December 14, 2017 // 5 p.m.
UK price (as reviewed): £753.98 (inc. VAT)
US price (as reviewed): $799.99(exc. tax)
With the GTX 1080 Ti having held the performance crown for some time now, manufacturers keep producing new SKUs to take advantage of how lucrative this end of the market is. With no real challenge from AMD in sight yet, this could continue for some time yet. With us today – and the first card to run the gauntlet of our new GPU test system and benchmarks – is the Gaming X Trio variant of the GTX 1080 Ti from MSI. The Gaming X cards have been a staple of MSI’s SKUs for a while now, but the Trio, as the name suggests, adds a larger cooler with a third fan, likely in response to designs like the Asus Strix. Whether the Trio will be introduced to lower-end parts remains to be seen, but for now let’s see what it means for the GTX 1080 Ti.
As we’d expect, the GTX 1080 Ti Gaming X Trio is factory overclocked, with the core running at 1,544MHz (1,657MHz boost) out of the box and tweakable through software to a higher OC Mode of 1,569MHz (1,683MHz boost) that also ups the memory from 11Gbps to 11.1Gbps. These are fairly middle of the road speeds as far as the wider market goes, but this isn’t MSI’s top-tier air-cooled SKU; that’s a spot reserved for the Lightning cards.
Black and grey dominate the aesthetic of the front fascia, although MSI still insists on including red LED backlit strips even in this age of RGB dominance. The backplate, however, has a new RGB illuminated section comprising multiple LEDs and including the outer strip and the MSI logo. All card LEDs can be controlled through MSI Mystic Light, and those on the front are further divided into two distinct sections: left and right. There are many effects available, and while the front LEDs being red only may irk some, you can easily disable them if they clash with the colour scheme you have in mind. The RGB section is well managed and bright, so it should satisfy most.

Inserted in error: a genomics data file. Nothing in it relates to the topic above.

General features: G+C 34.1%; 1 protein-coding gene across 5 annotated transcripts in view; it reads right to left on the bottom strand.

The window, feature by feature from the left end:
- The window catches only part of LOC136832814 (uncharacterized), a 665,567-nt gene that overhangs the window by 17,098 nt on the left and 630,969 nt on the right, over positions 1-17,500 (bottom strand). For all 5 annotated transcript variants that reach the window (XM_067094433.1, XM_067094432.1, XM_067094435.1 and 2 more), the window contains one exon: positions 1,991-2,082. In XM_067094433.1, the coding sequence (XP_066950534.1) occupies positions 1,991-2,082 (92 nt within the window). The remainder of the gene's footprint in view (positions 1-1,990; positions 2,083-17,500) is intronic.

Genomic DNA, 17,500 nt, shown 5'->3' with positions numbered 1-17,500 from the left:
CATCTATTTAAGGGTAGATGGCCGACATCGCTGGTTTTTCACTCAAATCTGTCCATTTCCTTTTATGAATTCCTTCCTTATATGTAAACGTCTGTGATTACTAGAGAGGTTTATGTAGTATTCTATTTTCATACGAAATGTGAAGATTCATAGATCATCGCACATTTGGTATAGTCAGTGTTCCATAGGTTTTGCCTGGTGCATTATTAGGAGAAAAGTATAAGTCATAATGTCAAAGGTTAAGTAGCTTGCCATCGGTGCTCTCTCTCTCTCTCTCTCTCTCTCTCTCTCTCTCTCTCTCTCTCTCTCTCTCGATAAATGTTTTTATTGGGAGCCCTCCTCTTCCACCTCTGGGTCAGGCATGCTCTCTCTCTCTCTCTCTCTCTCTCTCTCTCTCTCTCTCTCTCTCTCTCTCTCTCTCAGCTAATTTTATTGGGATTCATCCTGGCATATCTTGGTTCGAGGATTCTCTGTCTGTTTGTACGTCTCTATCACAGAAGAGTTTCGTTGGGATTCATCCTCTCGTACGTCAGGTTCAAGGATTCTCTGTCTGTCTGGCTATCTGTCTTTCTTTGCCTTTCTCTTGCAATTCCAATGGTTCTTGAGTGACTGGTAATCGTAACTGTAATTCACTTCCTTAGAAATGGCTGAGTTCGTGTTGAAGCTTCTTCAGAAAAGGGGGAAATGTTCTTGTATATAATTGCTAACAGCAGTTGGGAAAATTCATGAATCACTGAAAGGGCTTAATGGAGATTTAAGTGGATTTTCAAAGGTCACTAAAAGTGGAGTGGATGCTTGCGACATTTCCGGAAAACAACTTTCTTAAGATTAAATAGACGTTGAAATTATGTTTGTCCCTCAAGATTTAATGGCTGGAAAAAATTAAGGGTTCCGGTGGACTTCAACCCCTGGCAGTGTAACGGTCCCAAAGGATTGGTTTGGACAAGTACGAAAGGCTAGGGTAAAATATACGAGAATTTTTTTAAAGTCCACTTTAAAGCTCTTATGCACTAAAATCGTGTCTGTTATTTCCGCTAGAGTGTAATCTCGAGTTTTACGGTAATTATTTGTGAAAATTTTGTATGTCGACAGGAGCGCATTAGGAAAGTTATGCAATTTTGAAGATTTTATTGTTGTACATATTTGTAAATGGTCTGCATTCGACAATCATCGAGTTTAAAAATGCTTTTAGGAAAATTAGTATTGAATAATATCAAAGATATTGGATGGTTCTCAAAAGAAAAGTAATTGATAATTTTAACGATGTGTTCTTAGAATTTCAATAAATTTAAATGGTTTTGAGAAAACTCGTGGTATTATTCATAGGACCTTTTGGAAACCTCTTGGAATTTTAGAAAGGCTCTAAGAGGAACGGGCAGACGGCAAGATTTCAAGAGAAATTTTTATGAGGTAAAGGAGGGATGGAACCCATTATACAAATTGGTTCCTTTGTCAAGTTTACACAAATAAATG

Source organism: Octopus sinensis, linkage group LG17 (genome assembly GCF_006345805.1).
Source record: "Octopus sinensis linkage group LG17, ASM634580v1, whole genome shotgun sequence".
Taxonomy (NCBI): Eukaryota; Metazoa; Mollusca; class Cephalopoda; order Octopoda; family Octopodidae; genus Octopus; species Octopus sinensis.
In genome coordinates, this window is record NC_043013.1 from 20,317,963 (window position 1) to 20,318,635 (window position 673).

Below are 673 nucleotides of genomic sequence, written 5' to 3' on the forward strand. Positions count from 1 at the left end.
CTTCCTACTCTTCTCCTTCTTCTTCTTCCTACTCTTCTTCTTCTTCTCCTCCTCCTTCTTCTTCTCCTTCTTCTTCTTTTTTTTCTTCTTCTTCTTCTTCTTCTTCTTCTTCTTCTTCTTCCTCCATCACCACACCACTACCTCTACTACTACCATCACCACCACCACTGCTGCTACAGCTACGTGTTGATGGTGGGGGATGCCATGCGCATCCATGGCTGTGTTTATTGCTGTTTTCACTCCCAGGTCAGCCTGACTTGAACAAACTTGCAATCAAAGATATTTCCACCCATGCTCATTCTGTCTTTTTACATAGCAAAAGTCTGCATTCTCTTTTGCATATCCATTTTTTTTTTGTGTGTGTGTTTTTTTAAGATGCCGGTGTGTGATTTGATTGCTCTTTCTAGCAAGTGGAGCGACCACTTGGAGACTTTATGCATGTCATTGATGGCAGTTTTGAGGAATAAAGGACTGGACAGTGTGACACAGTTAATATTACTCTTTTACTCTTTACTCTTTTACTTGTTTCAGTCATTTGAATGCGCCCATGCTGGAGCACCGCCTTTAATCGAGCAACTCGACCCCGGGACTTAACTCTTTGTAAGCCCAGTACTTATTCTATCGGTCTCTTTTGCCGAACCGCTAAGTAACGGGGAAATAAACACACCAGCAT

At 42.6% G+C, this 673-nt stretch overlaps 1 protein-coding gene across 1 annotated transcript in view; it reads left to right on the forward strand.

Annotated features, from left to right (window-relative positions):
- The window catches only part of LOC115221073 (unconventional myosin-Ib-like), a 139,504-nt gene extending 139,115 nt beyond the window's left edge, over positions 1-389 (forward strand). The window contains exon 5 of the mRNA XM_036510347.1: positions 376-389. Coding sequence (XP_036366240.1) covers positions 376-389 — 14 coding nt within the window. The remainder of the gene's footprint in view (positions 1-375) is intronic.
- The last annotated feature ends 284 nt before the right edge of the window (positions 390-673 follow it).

At 325mm long, 140mm tall, and occupying more than two slots (effectively triple-slot), the GTX 1080 Ti Gaming X Trio is a beast and not suited to cases with space limitations. Just under 1.5kg in weight, the card also risks straining PCIe slots; in recognition of this, MSI includes a metal support bracket in the box.
A common approach to display outputs on these cards it to replace one of the three DisplayPorts dictated by the reference specifications by a HDMI port so that VR users can leave both their headset and a HDMI-based display connected together. This is what MSI has done, so you have two each of the different ports as well as a dual-link DVI-D connector.
MSI uses a pair of eight-pin PCIe power headers for this card, meaning it has access to up to 375W in total, which will be plenty.
MSI’s cooling strategy here is multi-faceted. A metal contact plate is secured to the card to draw away heat from the memory modules (all are fully covered) and a few other components. The bulk of cooling, however, is handled of course by the humongous heatsink, which connects to the GPU via a large copper baseplate. This feeds six heat pipes (four 6mm, two 8mm) that are squared off where they meet the baseplate for additional heat transfer, and these weave their way through the large fin stack. The fins are ‘wave-curved’ to give them more area through which to dissipate heat. Welded directly to this heatsink is a secondary one that takes care of the power management circuitry and VRMs via thermal pads. For the GPU, a ‘premium’ thermal compound is used. Of course, the card also has a backplate, and while this is mainly for aesthetics and PCB support, it will also dissipate some heat too.
The larger-than-usual card gives MSI room to include three fans – two large outer ones and one smaller middle one. All spin in the same direction and are 14-blade Torx 2.0 models with alternating fins (one dispersion fin for airflow acceleration, one traditional fin for pushing air down) and double ball bearings. The card is semi-passive as well (MSI calls this Zero Frozr), so whenever the GPU is below 60°C, the fans won’t spin at all.
The card takes advantage of an 8+2 phase power configuration that utilises MSI’s Military Class IV components that are subjected to stringent testing protocols.
Looking to improve value (if such a thing can be said to apply to a £750 card), MSI includes a 12-month X-Split Premium license with this card. This is perhaps less desirable than the current Asus offer of Assassin's Creed Origins, but ultimately it will depend on you.
MSI certainly appears to have ticked pretty much every box as far as a premium GPU goes. This will no doubt be a very fast card too, but let’s find out just how fast.